I spent Sunday walking around the historic Yangnim-dong neighborhood of Gwangju, a major base of operations for the American Southern Presbyterian Mission. If you attended Tuesday’s RAS lecture by Dr. Steven Linton, you’ll already be familiar with a lot of the places, names and events.
But before we do the missionary stuff, I’ll serve a starter of a few non-missionary dishes to whet the appetite.
Old Jeollanam-do Provincial Hall Main Hall
The former Jeollanam-do Provincial Hall, completed in 1930, is a rare example of a major colonial-era public building designed by a Korean. Architect Kim Sun-ha (1901—1966), a native of Gangwon-do, came to Gwangju after graduating from Keijo Industrial High School — then Korea’s top industrial arts school — in 1925. He spent eight years as an architect attached to the provincial government before moving to the Government-General in Seoul in 1933. The Provincial Hall is his best known work.
Originally a two-story structure, the exterior of the Provincial Hall is brick and granite; the red brick was painted white after Liberation. A third floor was added in 1975. You’ll notice not a few similarities with the former Supreme Court building in Seoul’s Jeong-dong neighborhood, another symbol of colonial authority built at around the same time.
I arrived at the Provincial Hall rather late in the day, and I still had to get to Seoseok Elementary School (see below), so I didn’t give the hall as much time as I should have, nor did I get a chance to photograph the extraordinary former Provincial Council Building, another Kim Sun-ha work completed in 1930, only this one utilizing an increadibly modern design for the time.
While the building’s architectural history is interesting enough, the hall is most famous for the role it played in the 1980 Gwangju Uprising. It was at the Provincial Hall that, on May 21, martial law troops opened fire on protesters, the climax of violence that turned the demonstrations into a full-scale revolt. It was also here that the Uprising came to an end, when at 7:00am on May 27 government troops retook the Provincial Hall, bringing the Uprising to a close.
On a related note, the old Provincial Hall complex has been the subject of recent controversy thanks to a plan by the Ministry of Culture, Sports and Tourism to tear down the old Provincial Hall Annex — a large structure to the right of the Main Hall built in 1973 — to build an Asian cultural complex. The Annex is where the final battle between diehard rebels and government troops took place on the morning of May 27, so it’s of obvious historic significance, and a coalition of Uprising survivors, victims’ families and other groups have been battling to preserve the complex in its original state.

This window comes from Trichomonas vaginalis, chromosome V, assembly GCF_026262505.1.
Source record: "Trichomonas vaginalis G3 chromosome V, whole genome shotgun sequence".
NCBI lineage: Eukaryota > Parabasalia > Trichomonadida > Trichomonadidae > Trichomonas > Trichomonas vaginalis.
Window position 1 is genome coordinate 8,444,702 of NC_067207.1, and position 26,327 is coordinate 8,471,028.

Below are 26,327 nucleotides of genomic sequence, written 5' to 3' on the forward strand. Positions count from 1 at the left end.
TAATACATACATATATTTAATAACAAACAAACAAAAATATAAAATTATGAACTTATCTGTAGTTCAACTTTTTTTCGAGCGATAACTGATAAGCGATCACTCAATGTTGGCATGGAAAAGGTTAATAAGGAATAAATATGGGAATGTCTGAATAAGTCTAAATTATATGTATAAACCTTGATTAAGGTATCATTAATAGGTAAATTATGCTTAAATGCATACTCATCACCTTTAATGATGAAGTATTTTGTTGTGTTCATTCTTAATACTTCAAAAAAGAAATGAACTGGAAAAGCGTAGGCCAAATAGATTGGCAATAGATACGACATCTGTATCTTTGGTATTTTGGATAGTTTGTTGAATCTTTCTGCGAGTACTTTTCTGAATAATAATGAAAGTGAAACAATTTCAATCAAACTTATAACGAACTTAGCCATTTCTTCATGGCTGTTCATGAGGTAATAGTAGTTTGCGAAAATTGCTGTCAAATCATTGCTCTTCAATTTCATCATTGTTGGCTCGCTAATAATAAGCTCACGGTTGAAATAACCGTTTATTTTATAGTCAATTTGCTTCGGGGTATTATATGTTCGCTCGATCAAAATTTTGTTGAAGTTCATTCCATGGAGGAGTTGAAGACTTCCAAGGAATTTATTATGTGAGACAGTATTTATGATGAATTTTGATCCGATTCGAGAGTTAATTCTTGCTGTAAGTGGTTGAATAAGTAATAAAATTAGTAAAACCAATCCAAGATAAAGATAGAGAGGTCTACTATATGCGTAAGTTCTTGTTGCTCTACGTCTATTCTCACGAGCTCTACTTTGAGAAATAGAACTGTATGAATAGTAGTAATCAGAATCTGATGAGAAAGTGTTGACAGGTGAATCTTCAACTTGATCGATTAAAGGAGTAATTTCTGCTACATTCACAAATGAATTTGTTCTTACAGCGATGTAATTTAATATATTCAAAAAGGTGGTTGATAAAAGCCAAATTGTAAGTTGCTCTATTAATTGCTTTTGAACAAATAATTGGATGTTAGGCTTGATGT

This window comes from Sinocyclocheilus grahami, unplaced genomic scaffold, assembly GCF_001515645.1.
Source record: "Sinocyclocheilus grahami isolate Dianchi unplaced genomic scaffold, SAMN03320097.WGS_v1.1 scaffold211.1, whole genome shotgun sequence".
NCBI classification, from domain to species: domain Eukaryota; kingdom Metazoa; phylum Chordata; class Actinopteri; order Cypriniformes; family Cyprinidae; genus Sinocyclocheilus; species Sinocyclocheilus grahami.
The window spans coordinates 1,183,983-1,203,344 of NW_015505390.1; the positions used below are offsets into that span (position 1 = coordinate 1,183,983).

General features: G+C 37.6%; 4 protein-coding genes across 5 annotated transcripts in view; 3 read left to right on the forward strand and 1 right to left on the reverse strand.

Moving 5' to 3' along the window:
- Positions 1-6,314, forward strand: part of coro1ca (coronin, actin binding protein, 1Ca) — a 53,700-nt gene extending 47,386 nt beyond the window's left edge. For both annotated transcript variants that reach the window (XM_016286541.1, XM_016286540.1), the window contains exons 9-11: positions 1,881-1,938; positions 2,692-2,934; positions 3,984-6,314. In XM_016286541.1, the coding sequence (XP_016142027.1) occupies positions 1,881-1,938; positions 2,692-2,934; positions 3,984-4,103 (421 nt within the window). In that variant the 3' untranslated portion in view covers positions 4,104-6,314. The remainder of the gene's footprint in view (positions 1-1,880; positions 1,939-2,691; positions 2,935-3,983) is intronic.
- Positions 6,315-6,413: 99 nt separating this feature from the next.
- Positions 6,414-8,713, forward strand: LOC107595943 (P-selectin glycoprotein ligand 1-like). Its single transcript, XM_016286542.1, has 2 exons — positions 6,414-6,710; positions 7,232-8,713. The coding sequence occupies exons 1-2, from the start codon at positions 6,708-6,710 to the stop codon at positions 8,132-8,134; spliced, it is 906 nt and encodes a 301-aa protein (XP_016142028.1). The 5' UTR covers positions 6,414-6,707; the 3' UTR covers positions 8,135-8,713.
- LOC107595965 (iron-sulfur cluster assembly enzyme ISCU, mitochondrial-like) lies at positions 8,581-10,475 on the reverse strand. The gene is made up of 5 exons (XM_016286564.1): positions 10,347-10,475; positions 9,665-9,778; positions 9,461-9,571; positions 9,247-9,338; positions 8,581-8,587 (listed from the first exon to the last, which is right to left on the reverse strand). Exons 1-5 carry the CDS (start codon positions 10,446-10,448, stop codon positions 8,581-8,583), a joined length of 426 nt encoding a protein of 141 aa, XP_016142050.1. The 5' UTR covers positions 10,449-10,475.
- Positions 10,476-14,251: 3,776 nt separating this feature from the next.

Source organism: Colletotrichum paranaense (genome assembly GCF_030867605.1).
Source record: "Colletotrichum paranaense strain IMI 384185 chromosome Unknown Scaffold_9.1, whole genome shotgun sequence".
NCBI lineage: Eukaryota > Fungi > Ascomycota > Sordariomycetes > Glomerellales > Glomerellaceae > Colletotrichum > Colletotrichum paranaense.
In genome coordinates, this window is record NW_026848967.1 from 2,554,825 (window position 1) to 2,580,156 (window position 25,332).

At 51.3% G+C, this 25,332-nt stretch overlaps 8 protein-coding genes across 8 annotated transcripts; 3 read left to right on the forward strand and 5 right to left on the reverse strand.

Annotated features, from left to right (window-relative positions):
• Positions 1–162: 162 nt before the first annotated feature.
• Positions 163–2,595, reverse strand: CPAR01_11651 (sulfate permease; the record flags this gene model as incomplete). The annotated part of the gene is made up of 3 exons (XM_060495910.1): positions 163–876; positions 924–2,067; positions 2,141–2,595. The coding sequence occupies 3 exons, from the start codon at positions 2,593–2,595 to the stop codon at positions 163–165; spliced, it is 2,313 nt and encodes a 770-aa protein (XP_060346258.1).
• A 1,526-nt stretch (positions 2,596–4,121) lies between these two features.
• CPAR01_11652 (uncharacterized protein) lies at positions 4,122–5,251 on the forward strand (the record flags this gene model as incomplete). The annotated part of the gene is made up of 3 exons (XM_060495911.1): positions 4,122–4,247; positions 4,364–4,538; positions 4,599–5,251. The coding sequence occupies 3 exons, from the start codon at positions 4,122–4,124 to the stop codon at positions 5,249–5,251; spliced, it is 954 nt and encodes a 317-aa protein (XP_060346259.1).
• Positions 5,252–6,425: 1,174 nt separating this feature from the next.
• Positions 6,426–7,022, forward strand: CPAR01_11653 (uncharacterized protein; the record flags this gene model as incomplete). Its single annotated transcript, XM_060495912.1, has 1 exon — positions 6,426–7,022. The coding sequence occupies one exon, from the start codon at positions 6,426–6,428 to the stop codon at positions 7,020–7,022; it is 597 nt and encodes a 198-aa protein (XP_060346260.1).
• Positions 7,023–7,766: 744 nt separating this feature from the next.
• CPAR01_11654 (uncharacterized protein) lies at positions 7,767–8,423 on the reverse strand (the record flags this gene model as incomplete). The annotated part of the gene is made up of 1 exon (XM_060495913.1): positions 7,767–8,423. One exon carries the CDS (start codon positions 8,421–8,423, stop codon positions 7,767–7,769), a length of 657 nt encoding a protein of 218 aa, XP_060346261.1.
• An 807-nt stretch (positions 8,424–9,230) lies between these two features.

Gwangju Seoseok Elementary School
Seoseok Elementary School, in Seoseok-dong, Buk-gu, was established in 1896 as Gwangju’s first public elementary school. Its historic buildings — the main hall, gymnasium and classroom annex — were built in 1935, 1930 and 1943, respectively. A lot of love got put into this school — fine, imported wood was used in its construction, and the building exteriors are built of special, high-quality bricks baked at Gwangju Prison (!). The design is also quite striking — whoever designed the school was clearly channeling his inner Frank Lloyd Wright. You’ll notice some similarities with the Kyungpook National University School of Medicine in Daegu, which was built at around the same time.
Your obligatory Jeolla-do Food Porn. Granted, it’s just kimchi jigae from a restaurant near Gwangju Station, but it was good. And colorful.
Yangnim-dong: Where the South and South Meet
In the southern ward of Nam-gu is Yangnim-dong, literally, Willow Forest District. Yet the area was better known for yangnom, namely, the missionaries of the American Southern Presbyterian Mission, who built their homes, schools and hospitals on the slopes of Yangnim Hill.
As mentioned earlier, Dr. John Linton — the great-grandson of early Southern Presbyterian missionary Rev. Eugene Bell — lectured the RAS on Tuesday night. From the RAS homepage: